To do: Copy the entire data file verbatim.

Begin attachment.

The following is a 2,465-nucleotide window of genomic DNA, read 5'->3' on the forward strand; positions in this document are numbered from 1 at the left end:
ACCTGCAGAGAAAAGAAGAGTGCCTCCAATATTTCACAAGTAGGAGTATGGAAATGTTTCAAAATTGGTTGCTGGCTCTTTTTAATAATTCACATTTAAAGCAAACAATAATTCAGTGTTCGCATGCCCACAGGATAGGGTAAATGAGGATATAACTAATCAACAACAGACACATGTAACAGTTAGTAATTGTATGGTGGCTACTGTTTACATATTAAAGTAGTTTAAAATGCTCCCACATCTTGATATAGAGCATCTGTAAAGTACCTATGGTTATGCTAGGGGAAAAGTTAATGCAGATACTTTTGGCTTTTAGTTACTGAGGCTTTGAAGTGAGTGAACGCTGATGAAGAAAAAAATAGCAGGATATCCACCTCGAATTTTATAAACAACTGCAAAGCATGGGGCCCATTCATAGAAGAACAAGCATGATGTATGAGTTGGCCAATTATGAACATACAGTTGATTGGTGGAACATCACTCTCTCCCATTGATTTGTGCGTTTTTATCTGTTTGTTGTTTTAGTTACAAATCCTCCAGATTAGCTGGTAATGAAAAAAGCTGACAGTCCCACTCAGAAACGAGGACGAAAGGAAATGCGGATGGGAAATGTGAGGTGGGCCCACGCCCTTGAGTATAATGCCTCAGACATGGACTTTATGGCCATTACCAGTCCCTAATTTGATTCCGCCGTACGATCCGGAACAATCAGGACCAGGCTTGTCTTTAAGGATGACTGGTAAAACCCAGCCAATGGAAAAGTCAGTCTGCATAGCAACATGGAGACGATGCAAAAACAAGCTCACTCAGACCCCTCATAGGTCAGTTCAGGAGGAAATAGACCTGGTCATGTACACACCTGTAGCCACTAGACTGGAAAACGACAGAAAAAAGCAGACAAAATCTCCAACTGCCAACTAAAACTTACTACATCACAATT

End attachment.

The following is a 2,465-nucleotide window of genomic DNA, read 5'->3' on the forward strand; positions in this document are numbered from 1 at the left end:
ACCTGCAGAGAAAAGAAGAGTGCCTCCAATATTTCACAAGTAGGAGTATGGAAATGTTTCAAAATTGGTTGCTGGCTCTTTTTAATAATTCACATTTAAAGCAAACAATAATTCAGTGTTCGCATGCCCACAGGATAGGGTAAATGAGGATATAACTAATCAACAACAGACACATGTAACAGTTAGTAATTGTATGGTGGCTACTGTTTACATATTAAAGTAGTTTAAAATGCTCCCACATCTTGATATAGAGCATCTGTAAAGTACCTATGGTTATGCTAGGGGAAAAGTTAATGCAGATACTTTTGGCTTTTAGTTACTGAGGCTTTGAAGTGAGTGAACGCTGATGAAGAAAAAAATAGCAGGATATCCACCTCGAATTTTATAAACAACTGCAAAGCATGGGGCCCATTCATAGAAGAACAAGCATGATGTATGAGTTGGCCAATTATGAACATACAGTTGATTGGTGGAACATCACTCTCTCCCATTGATTTGTGCGTTTTTATCTGTTTGTTGTTTTAGTTACAAATCCTCCAGATTAGCTGGTAATGAAAAAAGCTGACAGTCCCACTCAGAAACGAGGACGAAAGGAAATGCGGATGGGAAATGTGAGGTGGGCCCACGCCCTTGAGTATAATGCCTCAGACATGGACTTTATGGCCATTACCAGTCCCTAATTTGATTCCGCCGTACGATCCGGAACAATCAGGACCAGGCTTGTCTTTAAGGATGACTGGTAAAACCCAGCCAATGGAAAAGTCAGTCTGCATAGCAACATGGAGACGATGCAAAAACAAGCTCACTCAGACCCCTCATAGGTCAGTTCAGGAGGAAATAGACCTGGTCATGTACACACCTGTAGCCACTAGACTGGAAAACGACAGAAAAAAGCAGACAAAATCTCCAACTGCCAACTAAAACTTACTACATCACAATT